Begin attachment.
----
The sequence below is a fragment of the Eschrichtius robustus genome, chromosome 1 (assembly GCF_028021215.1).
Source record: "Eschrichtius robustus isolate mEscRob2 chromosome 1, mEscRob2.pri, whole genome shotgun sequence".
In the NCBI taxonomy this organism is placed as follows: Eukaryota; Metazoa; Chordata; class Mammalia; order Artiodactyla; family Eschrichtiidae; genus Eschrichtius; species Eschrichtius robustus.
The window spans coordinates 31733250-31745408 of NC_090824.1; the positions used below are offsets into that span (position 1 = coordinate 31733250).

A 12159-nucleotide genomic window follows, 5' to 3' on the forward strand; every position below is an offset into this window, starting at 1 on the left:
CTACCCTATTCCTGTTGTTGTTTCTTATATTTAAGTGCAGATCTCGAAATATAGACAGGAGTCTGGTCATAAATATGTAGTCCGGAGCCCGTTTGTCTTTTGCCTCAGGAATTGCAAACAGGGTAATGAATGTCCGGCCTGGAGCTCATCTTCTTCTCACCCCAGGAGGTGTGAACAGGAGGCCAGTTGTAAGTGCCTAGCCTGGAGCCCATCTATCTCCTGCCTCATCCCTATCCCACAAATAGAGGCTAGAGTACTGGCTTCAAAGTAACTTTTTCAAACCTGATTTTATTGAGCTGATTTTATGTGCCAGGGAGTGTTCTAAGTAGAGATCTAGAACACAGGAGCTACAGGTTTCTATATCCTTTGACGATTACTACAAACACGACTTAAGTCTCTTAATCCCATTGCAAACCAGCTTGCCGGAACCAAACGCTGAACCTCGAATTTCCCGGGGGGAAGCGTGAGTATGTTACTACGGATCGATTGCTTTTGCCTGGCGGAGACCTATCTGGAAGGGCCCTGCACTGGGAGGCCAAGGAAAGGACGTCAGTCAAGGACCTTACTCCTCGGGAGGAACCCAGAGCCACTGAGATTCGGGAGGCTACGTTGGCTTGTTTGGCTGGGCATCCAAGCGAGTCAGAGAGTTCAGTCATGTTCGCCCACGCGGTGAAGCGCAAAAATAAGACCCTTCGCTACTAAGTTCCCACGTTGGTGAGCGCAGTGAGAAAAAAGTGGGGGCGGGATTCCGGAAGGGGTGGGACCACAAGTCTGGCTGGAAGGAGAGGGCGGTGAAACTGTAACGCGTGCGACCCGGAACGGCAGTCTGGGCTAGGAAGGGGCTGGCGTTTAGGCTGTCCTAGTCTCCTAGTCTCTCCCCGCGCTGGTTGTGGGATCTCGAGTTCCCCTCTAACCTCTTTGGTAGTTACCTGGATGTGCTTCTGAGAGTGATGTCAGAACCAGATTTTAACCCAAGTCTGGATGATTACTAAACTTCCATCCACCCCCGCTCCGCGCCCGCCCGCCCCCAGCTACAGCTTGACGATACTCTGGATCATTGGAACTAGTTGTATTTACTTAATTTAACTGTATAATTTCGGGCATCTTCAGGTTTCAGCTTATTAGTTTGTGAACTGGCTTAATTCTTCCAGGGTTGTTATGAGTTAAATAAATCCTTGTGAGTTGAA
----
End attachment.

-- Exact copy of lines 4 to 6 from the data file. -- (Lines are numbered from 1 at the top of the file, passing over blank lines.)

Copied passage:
The window spans coordinates 31733250-31745408 of NC_090824.1; the positions used below are offsets into that span (position 1 = coordinate 31733250).

A 12159-nucleotide genomic window follows, 5' to 3' on the forward strand; every position below is an offset into this window, starting at 1 on the left:
CTACCCTATTCCTGTTGTTGTTTCTTATATTTAAGTGCAGATCTCGAAATATAGACAGGAGTCTGGTCATAAATATGTAGTCCGGAGCCCGTTTGTCTTTTGCCTCAGGAATTGCAAACAGGGTAATGAATGTCCGGCCTGGAGCTCATCTTCTTCTCACCCCAGGAGGTGTGAACAGGAGGCCAGTTGTAAGTGCCTAGCCTGGAGCCCATCTATCTCCTGCCTCATCCCTATCCCACAAATAGAGGCTAGAGTACTGGCTTCAAAGTAACTTTTTCAAACCTGATTTTATTGAGCTGATTTTATGTGCCAGGGAGTGTTCTAAGTAGAGATCTAGAACACAGGAGCTACAGGTTTCTATATCCTTTGACGATTACTACAAACACGACTTAAGTCTCTTAATCCCATTGCAAACCAGCTTGCCGGAACCAAACGCTGAACCTCGAATTTCCCGGGGGGAAGCGTGAGTATGTTACTACGGATCGATTGCTTTTGCCTGGCGGAGACCTATCTGGAAGGGCCCTGCACTGGGAGGCCAAGGAAAGGACGTCAGTCAAGGACCTTACTCCTCGGGAGGAACCCAGAGCCACTGAGATTCGGGAGGCTACGTTGGCTTGTTTGGCTGGGCATCCAAGCGAGTCAGAGAGTTCAGTCATGTTCGCCCACGCGGTGAAGCGCAAAAATAAGACCCTTCGCTACTAAGTTCCCACGTTGGTGAGCGCAGTGAGAAAAAAGTGGGGGCGGGATTCCGGAAGGGGTGGGACCACAAGTCTGGCTGGAAGGAGAGGGCGGTGAAACTGTAACGCGTGCGACCCGGAACGGCAGTCTGGGCTAGGAAGGGGCTGGCGTTTAGGCTGTCCTAGTCTCCTAGTCTCTCCCCGCGCTGGTTGTGGGATCTCGAGTTCCCCTCTAACCTCTTTGGTAGTTACCTGGATGTGCTTCTGAGAGTGATGTCAGAACCAGATTTTAACCCAAGTCTGGATGATTACTAAACTTCCATCCACCCCCGCTCCGCGCCCGCCCGCCCCCAGCTACAGCTTGACGATACTCTGGATCATTGGAACTAGTTGTATTTACTTAATTTAACTGTATAATTTCGGGCATCTTCAGGTTTCAGCTTATTAGTTTGTGAACTGGCTTAATTCTTCCAGGGTTGTTATGAGTTAAATAAATCCTTGTGAGTTGAA